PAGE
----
Norwalk Runner Outdistances Field To Win 50-Mile Race

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Norwalk's James  Whipple won a 50-mile ultramarathon Saturday in New Jersey.
Norwalk's James Whipple won a 50-mile ultramarathon Saturday in New Jersey. Photo Credit: Contributed by James Whipple
Norwalk's James Whipple stands with his wife, Shannon, and daughters after winning Saturday's 50-mile ultramarathon in New Jersey.
Norwalk's James Whipple stands with his wife, Shannon, and daughters after winning Saturday's 50-mile ultramarathon in New Jersey. Photo Credit: Contributed by James Whipple

NORWALK, Conn. – Norwalk’s James Whipple was surprised to find himself leading just one mile into Saturday’s 50-mile at the New Jersey Ultra Festival in Augusta. He was even more surprised that over the next 49 miles, none of the other 35 runners came to challenge him.

Whipple, 36, won in 7 hours, 49 minutes and 25 seconds. Daniel Gallo finished second, more than 30 minutes behind. It was just the second ultramarathon for Whipple, who ran the distance for the first time last year. He has also run 11 marathons.

“I had always been intrigued by ultras,’’ Whipple said. “Last year, unfortunately I didn’t go about it the right way. I ran marathons in Boston and New Jersey and then the 50-miler in Maine in a span of seven weeks.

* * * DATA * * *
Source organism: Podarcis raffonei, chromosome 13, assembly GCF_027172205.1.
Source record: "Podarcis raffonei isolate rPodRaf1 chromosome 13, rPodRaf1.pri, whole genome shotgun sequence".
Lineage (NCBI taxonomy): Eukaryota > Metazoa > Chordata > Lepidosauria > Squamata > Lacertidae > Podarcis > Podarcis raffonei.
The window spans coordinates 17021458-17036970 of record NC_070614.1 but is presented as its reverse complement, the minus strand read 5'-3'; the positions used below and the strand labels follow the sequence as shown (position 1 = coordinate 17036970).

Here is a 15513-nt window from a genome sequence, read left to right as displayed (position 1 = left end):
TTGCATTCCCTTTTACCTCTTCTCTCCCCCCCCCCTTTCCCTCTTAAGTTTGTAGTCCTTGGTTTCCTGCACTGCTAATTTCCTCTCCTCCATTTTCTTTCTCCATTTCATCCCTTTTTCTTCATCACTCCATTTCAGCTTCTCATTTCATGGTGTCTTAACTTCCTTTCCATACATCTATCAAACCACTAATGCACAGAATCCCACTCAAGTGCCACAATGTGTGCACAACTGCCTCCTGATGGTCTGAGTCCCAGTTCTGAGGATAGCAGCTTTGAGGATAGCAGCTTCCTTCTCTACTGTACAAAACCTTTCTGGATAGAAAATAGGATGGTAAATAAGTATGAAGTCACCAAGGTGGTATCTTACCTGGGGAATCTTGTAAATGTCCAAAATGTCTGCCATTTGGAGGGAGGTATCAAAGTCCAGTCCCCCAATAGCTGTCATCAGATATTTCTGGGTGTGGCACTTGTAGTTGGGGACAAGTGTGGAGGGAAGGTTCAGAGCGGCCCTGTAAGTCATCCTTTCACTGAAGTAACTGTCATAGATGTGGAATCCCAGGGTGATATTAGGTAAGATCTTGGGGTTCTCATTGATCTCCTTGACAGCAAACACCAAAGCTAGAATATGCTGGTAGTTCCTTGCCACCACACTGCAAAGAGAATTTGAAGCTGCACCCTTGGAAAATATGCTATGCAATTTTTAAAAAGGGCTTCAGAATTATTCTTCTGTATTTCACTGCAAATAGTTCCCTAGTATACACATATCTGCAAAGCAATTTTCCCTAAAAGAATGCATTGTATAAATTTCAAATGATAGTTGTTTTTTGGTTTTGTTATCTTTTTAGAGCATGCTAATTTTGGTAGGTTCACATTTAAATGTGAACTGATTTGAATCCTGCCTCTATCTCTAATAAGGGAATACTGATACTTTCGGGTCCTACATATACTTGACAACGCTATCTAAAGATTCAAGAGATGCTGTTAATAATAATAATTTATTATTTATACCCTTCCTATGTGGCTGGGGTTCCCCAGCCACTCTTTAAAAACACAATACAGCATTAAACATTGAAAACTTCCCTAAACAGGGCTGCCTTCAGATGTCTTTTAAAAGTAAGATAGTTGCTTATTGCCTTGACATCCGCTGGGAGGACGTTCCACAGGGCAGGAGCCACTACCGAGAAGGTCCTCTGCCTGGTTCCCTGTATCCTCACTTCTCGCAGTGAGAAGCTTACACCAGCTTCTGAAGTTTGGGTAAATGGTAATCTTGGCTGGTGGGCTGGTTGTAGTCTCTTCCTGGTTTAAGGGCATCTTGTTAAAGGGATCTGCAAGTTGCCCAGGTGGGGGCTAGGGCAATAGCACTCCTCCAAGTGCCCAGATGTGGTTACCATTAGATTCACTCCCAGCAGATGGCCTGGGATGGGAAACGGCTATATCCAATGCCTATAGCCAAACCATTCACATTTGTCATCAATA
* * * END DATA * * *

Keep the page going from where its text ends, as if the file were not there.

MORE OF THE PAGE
"I thought if I go a little slower, it should be no problem. But the course was extremely hilly, it was muddy and it was a brutal course. It beat me up. That’s the first time since I’ve been running when I wasn’t able to run for a few weeks. After about a month, I decided I wanted to do it again.”

Whipple won a lottery bid to compete in this year’s Western States Endurance Run, the world’s oldest and prestigious 100-mile trail race, on June 28. In January, he enlisted the coaching services of renowned ultramarathoner Karl Meltzer, who helped him devise a training plan for the race. Part of the plan was to race 50 miles in March, which led him to the New Jersey race.

“I liked what he had to say,’’ Whipple said. “He’s more about running quality miles, and not increasing how many miles I was doing. He said I could do what I had been doing, just change it up a little.”

Whipple said the key on the five-lap, 10-mile course was nutrition. “Consuming enough calories every half hour and consuming salt tablets every 75 minutes really helped,’’ said Whipple, who averaged 9:22 per mile for the race. “You really need to stay on top of those things. It’s the same thing as running marathons. You just have to keep moving.”

With support from his wife, Shannon, and two young daughters, Whipple kept plowing through the miles. His mind raced back to the Nashville Marathon in November, when he led the race for 15 miles before he made a wrong turn. He ended up losing nearly eight minutes, and finished second. He was 59 seconds out of first. “I was worried that might happen again,’’ he said. “No one made a move.”

Whipple and Shannon also ran four races in four days and over 48 miles in January, tackling the “Dopey Challenge” as part of the Walt Disney World Marathon. He also endured a brutal winter with the help of a treadmill.

“I don’t mind the treadmill as much as some people,’’ he said. “I got out on the trails as much as I could. I did what I had to do.”

Whipple’s next race will be the Boston Marathon, where he finished about 45 minutes before the bombings last year. “I’m going to use it as a training run for the Western States,’’ he said. “I’m going to enjoy the day.”

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